Wednesday, June 29, 2011

Thoroughly Entrenched

“Hey, look, its dropped down into the 70s; starting to get cold. And wow, there's a low of 62 tomorrow!”

Almost those exact words ran through my head when I popped open my laptop and glanced at the little weather-widget on the screen for New York City. Whereas a forecast of anything above 70° would have warranted a grumble back home, I barely batted my eyes at a high of an even 90° for Friday. I really am getting used to this place!

Even walking up and down Broadway by the campus (Milani and I made a detour during the midday break to send off packages and swing by a coffee shop on our way back from the post office), I realize I'm more and more comfortable with the bustle here, even if it is relatively subdued here in Morningside Heights. Our trip down to SoHo yesterday was to a very lively area of the city, and I didn't find myself overwhelmed by the honking cars or people rushing by me; in fact, I was rushing by other people!

As the time between visiting the colleges and reaching Columbia is increasing, I find myself mentally holding each school up to one another and comparing their respective strengths and weaknesses. For instance, the neighborhood around Columbia is starting to really feel like home even after a few days, and I'm beginning to really love New York, but as prestigious as their campus appears from walking around, the inside of their dorm buildings (hallways, laundry rooms, suites, bathrooms, and bedrooms all included) are absolutely drab and lifeless and appear to have been built with no thought for anything but the exterior. In steep contrast to that, Vassar College's dorms were nothing special from the outside but boasted spacious and well-decorated parlors and lounges inside for each student to access, but the location of the school itself is not within the bustling city that so appeals to me. Yale's campus is, like Columbia's, very impressive, and the immense resources Yale has ensures that an education there is one-of-a-kind and gives anyone a leg-up on the competition, but the school itself did not give me that feeling of welcome I felt visiting the University of Pennsylvania. When asked why he chose to attend Yale, our tour guide in New Haven answered promptly, “Because I got in,” and there was definitely a (probably completely justified) sentiment from every Yale person we talked with that if a student was lucky enough to be accepted they were very privileged, in the sense that a great favor has been bestowed upon. The UPenn alums and students I spoke with placed a greater emphasis on the “fit” they had seen between themselves as individuals and a University that would support them as individuals, and the general feeling was more of a “Come join us because we want you!” approach instead of a “Come join us if we feel you're good enough” mentality, both of which are entirely valid. Perhaps labeling the schools as similar and equally good places to apply to because of their affiliation through the Ivy League is not the right answer, as I felt that each school we visited had incredibly different things to offer every student; it was not a one-Ivy-fits-all experience. A student in love with Columbia would be unhappy at Yale but might be comfortable at UPenn and vice versa, simply because of the kind of personalities each school attracts.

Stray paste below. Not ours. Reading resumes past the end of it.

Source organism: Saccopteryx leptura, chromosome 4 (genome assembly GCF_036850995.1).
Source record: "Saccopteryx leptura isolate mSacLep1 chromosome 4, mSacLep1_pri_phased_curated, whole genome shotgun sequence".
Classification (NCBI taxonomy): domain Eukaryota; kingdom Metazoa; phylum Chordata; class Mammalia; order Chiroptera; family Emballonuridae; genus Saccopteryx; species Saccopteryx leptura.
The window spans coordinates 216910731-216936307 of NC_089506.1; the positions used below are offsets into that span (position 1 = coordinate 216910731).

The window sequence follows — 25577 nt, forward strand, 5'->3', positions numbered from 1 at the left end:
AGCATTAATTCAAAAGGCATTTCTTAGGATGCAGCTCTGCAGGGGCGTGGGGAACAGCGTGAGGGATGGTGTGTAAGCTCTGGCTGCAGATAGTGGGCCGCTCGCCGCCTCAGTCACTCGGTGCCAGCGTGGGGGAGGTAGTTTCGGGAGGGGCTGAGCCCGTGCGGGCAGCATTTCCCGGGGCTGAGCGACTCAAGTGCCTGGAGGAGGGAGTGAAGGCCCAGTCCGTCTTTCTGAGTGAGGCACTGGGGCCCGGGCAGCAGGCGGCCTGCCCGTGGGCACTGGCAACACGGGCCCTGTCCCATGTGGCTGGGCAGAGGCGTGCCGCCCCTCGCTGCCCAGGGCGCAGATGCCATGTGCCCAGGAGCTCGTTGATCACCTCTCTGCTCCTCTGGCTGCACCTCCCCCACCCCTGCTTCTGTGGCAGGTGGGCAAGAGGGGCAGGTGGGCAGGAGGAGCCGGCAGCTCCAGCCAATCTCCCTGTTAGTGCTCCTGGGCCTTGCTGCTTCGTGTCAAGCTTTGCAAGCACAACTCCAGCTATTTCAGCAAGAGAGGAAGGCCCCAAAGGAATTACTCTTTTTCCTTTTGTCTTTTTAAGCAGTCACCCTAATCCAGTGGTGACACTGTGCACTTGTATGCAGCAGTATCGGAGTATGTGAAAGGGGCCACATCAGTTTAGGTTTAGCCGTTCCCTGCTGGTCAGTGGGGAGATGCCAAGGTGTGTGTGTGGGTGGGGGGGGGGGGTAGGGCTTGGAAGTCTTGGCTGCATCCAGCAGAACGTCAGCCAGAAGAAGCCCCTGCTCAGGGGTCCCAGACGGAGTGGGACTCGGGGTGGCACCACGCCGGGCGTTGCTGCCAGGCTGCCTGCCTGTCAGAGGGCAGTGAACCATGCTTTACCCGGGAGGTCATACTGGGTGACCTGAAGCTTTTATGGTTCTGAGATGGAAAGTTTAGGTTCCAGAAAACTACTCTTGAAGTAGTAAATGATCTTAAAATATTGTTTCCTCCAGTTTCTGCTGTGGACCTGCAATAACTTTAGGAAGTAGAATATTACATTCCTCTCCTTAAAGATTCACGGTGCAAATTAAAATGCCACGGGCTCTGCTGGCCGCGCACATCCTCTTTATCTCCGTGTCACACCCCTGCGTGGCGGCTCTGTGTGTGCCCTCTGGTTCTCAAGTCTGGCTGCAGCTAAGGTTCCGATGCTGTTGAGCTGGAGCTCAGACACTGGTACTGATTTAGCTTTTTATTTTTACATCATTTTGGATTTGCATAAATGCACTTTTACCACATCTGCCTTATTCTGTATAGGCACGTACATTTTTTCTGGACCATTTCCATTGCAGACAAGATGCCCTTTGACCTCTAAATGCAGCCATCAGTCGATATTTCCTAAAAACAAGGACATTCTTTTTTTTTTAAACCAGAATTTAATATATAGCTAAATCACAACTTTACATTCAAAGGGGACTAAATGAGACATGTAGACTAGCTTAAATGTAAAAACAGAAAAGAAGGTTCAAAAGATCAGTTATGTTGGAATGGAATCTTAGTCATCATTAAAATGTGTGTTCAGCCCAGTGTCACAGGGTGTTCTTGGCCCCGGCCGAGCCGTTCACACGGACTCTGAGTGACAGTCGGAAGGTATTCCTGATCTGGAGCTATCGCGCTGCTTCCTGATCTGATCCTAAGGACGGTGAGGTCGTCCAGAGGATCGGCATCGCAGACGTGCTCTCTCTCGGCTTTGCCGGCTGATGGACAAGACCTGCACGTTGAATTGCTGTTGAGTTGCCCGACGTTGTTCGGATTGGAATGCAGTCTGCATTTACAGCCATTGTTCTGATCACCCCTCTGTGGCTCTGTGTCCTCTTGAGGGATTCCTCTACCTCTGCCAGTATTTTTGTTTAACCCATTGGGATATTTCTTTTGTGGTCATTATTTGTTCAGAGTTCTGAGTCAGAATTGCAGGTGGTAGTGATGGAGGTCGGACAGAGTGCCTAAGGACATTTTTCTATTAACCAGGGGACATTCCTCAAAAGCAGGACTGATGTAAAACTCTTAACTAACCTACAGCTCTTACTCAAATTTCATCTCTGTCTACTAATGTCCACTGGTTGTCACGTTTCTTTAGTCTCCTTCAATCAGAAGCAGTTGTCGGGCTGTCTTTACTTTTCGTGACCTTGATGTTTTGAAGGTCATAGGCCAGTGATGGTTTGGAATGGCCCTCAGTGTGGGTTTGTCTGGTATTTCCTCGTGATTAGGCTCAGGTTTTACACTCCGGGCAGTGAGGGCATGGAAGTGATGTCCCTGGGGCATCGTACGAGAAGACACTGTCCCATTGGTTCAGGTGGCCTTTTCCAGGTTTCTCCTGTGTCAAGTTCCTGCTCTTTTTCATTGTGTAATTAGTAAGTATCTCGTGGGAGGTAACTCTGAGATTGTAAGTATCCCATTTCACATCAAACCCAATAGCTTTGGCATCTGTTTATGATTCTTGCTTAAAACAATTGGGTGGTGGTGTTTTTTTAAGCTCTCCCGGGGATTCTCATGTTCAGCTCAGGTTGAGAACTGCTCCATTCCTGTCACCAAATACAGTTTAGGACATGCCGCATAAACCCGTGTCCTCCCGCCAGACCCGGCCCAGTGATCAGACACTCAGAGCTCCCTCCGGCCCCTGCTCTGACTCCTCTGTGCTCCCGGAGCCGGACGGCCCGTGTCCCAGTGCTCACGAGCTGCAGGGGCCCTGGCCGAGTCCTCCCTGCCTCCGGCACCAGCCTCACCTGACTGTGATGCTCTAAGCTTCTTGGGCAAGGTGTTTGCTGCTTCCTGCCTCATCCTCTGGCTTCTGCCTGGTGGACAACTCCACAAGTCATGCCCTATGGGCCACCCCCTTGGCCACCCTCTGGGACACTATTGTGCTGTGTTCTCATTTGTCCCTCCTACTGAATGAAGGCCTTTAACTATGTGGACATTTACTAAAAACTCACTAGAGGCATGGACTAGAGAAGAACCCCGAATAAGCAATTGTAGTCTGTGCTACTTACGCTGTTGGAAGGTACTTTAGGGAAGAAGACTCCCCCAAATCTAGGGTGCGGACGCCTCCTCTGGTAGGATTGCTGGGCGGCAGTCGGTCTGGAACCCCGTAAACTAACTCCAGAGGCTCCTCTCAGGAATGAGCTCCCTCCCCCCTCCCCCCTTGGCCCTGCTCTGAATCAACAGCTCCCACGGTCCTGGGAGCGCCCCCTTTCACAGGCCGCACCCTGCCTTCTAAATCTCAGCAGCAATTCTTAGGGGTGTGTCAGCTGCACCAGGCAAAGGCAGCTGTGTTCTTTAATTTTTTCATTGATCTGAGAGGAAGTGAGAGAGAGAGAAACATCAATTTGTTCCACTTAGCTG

But I should talk more about class today! The morning class was spent going over the opinions we had read last night. For those who don't know, a Supreme Court opinion is essentially the verdict at the end of Supreme Court cases and is written by one of the justices on the majority side; other justices in the majority side can write a concurring opinion, meaning they agree with the outcome of the trial but not the legal reasoning behind it, and justices in the minority side (the side that looses, essentially) can write a dissenting opinion explaining their own legal reasoning and how they reached the opposite decision from the majority group. Both opinions had to do with clashes and disputes over the power of the Executive Branch and just what is the scope of and limitations on the President's enumerated (aka listed in the Constitution) powers. As I'm reading and dissecting tonight's homework, I'm finding that the cases seem to be dealing with issues between state and federal authority, so perhaps that will be the highlight of tomorrow's lecture.

Our afternoon session today was phenomenal. I was a bit bummed when our second instructor said that the afternoon class was going to be in more of a small lecture format as we learned about how a bill becomes a law (a lengthy and arduous process that School House Rock explains very well but certainly leaves some complicated things out) as well as the set up of the federal courts. But as we started getting more and more into how we, as scholars of law (in training, at least), interpret the Constitution, a rather impromptu debate rose up in class about the validity of the Second Amendment. It was rather a novelty actually, as an Irene vs Irene debate; there's another Irene in class who seems to have views that are completely opposite from mine, which definitely will make for interesting conversation! As I mentioned before, I've changed a bit in my views, and since this class has started I view the Constitution in a very originalist and textualist sense, meaning that the actual words in the document should be the primary (if not only) source of consideration when deciding whether or not an act or law is unconstitutional. I and a few other took the position that the 2nd Amendment, while perhaps not morally right depending on your personally views, does allow people to own guns, whereas Irene and the rest of the group felt that the historic value behind the amendment (keeping the government from preventing revolt and dissent among its citizens) no longer held to same value pertaining to guns and that public safety and the common good should be the highest law. It was quite the discussion, one that I doubt a group of high schoolers could resolve in a few days when its already been debated for years and years with apparently no significant strides for either side.